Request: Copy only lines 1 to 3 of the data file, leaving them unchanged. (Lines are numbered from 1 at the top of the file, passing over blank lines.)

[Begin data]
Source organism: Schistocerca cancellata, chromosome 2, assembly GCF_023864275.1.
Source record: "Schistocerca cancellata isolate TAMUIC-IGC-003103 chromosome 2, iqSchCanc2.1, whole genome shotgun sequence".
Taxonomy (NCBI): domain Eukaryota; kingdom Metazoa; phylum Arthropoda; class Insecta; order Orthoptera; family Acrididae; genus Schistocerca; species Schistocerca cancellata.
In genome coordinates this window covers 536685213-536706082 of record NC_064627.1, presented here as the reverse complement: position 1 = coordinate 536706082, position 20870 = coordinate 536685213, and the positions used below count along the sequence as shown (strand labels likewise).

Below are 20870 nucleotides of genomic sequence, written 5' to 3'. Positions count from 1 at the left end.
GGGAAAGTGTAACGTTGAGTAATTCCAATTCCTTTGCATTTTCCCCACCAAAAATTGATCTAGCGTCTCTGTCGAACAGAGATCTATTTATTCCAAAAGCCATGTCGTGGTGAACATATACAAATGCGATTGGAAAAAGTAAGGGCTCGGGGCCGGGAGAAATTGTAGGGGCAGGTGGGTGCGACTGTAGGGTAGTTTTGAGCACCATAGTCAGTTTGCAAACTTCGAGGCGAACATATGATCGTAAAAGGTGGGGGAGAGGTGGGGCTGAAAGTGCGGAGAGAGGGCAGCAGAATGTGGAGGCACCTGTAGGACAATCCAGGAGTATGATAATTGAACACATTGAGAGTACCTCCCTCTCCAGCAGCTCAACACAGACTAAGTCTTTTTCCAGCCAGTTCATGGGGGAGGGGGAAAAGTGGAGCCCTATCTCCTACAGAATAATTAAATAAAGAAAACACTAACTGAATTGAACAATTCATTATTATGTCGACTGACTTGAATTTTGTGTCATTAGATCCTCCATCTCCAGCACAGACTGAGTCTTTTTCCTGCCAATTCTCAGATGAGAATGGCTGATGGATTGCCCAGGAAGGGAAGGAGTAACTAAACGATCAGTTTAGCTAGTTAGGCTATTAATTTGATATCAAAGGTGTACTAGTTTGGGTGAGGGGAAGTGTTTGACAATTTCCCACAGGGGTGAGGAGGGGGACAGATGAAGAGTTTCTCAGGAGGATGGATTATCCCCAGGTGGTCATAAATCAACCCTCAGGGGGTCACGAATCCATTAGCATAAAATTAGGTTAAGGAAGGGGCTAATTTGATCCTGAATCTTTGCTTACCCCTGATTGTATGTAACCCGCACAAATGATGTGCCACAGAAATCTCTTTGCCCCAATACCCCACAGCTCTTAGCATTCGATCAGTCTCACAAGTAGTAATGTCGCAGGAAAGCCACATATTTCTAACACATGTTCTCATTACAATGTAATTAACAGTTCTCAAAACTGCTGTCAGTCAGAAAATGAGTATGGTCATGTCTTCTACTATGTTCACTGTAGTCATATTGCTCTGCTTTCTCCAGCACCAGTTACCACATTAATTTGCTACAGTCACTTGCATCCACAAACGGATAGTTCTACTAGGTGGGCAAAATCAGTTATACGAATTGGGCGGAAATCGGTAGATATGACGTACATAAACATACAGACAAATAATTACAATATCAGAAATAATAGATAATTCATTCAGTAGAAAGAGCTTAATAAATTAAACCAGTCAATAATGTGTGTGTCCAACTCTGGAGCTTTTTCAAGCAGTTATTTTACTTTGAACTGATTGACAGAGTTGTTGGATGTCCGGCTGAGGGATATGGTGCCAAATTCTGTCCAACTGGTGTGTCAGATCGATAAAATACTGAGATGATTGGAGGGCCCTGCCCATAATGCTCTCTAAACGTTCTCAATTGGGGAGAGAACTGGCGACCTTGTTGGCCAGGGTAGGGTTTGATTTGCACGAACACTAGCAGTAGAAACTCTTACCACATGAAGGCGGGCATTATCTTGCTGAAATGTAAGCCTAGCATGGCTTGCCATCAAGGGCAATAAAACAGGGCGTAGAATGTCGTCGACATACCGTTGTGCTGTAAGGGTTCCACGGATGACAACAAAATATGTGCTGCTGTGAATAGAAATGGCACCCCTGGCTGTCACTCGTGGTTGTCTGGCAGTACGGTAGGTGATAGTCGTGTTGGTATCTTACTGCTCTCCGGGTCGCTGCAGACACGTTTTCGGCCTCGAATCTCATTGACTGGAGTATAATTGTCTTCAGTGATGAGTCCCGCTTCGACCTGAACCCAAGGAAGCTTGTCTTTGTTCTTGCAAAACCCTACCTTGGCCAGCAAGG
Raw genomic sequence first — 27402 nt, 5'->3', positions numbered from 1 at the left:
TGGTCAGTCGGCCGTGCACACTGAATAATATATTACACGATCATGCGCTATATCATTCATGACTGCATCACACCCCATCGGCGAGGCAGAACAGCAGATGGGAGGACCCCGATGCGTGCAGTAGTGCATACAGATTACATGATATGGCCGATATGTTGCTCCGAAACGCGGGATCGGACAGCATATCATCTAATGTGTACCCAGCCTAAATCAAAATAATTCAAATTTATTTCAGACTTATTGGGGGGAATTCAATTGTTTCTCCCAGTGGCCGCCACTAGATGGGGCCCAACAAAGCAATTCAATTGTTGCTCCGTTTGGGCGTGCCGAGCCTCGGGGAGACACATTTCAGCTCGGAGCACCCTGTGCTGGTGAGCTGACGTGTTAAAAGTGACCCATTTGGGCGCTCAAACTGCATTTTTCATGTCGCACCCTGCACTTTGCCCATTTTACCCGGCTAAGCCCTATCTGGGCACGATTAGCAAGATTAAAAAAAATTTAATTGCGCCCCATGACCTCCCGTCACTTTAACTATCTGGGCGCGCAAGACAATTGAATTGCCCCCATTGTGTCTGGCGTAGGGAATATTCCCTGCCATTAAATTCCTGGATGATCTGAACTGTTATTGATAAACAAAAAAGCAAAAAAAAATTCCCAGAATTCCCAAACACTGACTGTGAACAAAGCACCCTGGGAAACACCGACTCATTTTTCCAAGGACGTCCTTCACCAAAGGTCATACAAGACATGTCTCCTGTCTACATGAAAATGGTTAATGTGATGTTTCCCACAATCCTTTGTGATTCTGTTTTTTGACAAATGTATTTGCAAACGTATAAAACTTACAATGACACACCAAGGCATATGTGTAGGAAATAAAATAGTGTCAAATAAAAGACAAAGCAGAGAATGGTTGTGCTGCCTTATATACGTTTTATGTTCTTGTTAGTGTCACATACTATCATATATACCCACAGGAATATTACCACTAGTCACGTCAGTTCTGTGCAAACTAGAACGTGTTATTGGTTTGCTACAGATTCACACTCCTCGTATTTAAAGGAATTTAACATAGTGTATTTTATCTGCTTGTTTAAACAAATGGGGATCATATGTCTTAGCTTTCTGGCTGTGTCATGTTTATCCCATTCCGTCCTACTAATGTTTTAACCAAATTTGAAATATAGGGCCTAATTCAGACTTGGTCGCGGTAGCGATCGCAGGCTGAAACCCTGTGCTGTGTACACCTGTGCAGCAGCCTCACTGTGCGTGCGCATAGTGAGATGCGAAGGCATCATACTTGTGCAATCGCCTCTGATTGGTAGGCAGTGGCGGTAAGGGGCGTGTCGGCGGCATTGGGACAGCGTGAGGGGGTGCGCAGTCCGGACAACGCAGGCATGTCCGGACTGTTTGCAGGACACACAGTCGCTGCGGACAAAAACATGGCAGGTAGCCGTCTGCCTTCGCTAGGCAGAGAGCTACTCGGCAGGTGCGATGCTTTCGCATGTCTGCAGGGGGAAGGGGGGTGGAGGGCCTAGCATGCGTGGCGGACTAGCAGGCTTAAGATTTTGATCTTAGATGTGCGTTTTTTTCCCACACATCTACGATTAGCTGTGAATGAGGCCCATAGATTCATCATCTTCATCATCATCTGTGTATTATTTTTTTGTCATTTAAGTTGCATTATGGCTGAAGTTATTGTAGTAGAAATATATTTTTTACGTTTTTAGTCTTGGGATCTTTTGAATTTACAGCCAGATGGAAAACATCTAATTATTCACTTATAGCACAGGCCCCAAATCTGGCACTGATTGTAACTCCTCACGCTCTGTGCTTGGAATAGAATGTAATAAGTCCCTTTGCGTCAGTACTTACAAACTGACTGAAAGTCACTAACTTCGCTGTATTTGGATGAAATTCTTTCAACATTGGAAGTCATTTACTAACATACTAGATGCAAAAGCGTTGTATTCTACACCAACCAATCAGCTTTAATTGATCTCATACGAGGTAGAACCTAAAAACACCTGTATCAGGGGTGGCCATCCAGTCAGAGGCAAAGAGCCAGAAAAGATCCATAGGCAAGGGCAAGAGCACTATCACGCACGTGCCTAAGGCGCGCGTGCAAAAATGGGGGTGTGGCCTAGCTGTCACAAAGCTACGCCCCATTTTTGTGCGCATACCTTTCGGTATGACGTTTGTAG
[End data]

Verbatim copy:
Source organism: Schistocerca cancellata, chromosome 2, assembly GCF_023864275.1.
Source record: "Schistocerca cancellata isolate TAMUIC-IGC-003103 chromosome 2, iqSchCanc2.1, whole genome shotgun sequence".
Taxonomy (NCBI): domain Eukaryota; kingdom Metazoa; phylum Arthropoda; class Insecta; order Orthoptera; family Acrididae; genus Schistocerca; species Schistocerca cancellata.